The connectivity domain, the Lumia 800 comes across as a very capable smartphone. Packing 3G Wi-Fi capabilities under its belt, you’re good to go wherever you are. What is lacking though is the facility to create a hotspot, something that even the guys at Apple made sure of including with their latest devices. While we’re quite fond of the IE browser on WP7, the lack of Flash and Silverlight support was a bit of a setback. Speed-wise, the browser functions very well. Setting up accounts of any kind is a breeze, just sign-in and let the device do the rest from syncing with People’s Hub for your contacts to e-mail and calendar dates. Social networking, chatting, posting messages is a real easy task on the 800.
One of the better mobile navigation tools
The Lumia 800 also includes Nokia Drive, Nokia Maps and Bing Maps, which we thought was overkill. Nokia Drive is a real boon for those unfamiliar with cities they’re travelling to or even living in. The interface is easy to read and getting locations and details in the area is also simple and quick. With Bing Maps pre-loaded, Nokia Maps seems a bit redundant, but it’s there, nonetheless. Times Point is another pre-loaded application that gives you all kinds of information on what’s going on in your geographic location. There’s also the Weather Channel and Nokia’s App Highlights that showcases a list of Lumia 800 friendly apps, specifically chosen for the device. You can shake the handset to get new apps displayed.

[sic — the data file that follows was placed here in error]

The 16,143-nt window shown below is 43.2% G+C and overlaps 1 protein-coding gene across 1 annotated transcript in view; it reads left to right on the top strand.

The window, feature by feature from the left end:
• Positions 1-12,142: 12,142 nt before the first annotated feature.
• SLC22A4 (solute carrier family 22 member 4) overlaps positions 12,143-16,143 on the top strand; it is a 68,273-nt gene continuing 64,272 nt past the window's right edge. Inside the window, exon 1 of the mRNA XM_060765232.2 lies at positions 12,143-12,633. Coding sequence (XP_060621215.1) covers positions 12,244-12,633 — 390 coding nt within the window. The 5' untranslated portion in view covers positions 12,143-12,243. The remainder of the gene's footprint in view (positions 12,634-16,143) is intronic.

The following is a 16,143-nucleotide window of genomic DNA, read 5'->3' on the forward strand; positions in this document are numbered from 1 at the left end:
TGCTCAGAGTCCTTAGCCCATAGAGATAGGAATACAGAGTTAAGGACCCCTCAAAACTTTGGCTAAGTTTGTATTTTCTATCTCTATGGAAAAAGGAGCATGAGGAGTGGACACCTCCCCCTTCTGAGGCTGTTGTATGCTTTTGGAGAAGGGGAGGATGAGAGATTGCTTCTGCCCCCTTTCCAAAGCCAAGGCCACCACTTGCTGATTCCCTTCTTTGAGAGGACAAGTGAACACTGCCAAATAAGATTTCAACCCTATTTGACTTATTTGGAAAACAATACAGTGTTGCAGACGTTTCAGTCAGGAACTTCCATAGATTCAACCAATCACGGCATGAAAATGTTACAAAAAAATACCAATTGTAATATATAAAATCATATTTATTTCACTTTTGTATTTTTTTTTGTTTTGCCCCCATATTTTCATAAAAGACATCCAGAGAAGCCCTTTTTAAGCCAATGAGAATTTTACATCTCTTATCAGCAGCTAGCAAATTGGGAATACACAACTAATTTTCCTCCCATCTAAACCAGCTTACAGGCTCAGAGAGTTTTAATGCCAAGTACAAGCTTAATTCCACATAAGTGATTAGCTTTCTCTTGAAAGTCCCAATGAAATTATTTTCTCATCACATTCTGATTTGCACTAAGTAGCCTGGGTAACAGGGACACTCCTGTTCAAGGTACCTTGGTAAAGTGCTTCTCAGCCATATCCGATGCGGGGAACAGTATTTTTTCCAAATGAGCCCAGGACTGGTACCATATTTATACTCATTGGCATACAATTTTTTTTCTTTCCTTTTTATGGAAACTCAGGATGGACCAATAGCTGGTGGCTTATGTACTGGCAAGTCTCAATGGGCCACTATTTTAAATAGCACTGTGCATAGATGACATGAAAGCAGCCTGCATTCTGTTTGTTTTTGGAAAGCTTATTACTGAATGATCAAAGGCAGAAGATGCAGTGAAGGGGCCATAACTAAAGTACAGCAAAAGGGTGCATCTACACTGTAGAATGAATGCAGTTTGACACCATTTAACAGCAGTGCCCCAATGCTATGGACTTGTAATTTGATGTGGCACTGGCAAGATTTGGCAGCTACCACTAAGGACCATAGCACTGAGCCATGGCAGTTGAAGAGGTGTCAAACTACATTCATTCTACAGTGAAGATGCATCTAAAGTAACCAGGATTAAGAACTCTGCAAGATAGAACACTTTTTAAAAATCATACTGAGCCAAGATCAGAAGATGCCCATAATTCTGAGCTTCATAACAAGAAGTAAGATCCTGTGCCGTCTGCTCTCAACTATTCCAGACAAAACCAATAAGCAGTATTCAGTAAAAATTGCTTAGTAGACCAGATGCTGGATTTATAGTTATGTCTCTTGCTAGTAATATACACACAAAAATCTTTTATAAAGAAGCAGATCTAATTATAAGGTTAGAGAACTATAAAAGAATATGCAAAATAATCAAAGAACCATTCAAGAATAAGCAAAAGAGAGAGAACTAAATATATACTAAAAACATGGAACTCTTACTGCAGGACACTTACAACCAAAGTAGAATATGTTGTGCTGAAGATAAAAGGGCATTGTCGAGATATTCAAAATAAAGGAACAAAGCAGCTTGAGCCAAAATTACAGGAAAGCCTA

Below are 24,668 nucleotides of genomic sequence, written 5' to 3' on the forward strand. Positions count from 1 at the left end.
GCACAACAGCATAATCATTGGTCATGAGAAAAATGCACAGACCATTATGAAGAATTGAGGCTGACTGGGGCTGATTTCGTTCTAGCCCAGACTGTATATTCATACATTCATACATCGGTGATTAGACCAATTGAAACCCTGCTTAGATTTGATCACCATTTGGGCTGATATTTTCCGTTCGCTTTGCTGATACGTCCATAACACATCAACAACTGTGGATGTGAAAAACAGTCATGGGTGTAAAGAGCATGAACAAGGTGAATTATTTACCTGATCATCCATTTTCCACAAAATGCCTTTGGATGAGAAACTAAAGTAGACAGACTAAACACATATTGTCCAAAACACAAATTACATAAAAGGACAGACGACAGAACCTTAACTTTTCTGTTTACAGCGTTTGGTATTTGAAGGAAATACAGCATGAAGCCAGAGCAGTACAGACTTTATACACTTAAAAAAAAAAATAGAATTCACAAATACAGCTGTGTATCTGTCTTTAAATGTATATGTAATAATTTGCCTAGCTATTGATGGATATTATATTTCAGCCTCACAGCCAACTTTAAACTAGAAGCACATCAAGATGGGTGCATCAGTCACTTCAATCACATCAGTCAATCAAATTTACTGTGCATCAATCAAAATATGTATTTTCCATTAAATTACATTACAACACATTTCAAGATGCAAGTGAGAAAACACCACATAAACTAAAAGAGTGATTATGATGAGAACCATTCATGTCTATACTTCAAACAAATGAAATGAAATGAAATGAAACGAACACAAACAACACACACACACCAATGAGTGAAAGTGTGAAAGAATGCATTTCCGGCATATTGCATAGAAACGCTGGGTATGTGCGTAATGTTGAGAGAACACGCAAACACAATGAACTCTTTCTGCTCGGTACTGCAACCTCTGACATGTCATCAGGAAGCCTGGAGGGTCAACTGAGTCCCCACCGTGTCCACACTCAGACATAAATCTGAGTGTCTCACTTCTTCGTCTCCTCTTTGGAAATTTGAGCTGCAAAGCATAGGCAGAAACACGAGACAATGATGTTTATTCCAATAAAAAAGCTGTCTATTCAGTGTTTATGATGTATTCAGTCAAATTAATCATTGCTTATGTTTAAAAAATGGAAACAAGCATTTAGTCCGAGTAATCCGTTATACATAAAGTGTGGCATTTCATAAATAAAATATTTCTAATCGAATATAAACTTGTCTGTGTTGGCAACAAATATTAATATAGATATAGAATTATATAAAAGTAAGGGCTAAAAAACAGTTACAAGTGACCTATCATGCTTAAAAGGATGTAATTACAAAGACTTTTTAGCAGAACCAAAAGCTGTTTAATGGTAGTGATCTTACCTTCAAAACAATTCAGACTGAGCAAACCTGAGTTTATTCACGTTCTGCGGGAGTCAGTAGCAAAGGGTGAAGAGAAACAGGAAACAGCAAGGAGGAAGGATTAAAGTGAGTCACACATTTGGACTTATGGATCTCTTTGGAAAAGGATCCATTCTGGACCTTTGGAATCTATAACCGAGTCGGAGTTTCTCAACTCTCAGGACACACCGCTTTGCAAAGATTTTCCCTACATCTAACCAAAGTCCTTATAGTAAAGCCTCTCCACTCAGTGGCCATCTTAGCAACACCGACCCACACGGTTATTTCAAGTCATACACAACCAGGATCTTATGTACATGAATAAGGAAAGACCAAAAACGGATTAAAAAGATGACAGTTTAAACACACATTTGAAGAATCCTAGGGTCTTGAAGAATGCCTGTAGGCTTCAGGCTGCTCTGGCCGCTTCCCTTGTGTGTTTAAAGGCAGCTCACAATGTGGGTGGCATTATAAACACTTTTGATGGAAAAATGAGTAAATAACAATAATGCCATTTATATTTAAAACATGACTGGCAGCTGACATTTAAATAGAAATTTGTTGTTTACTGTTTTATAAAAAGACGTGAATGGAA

The marketplace is loaded up with all kinds of handy apps and plenty of free Maps for Nokia Drive. Pity no one’s developed a multiple codec supported video player… yet.
Basic mobile functionality from the Calendar for appointments, reminders etc, Alarm clock and a Calculator are also onboard. What you don’t see here, you could easily find on the market place. Microsoft Office with SkyDrive and Office 365 support is also really handy.
For work and Play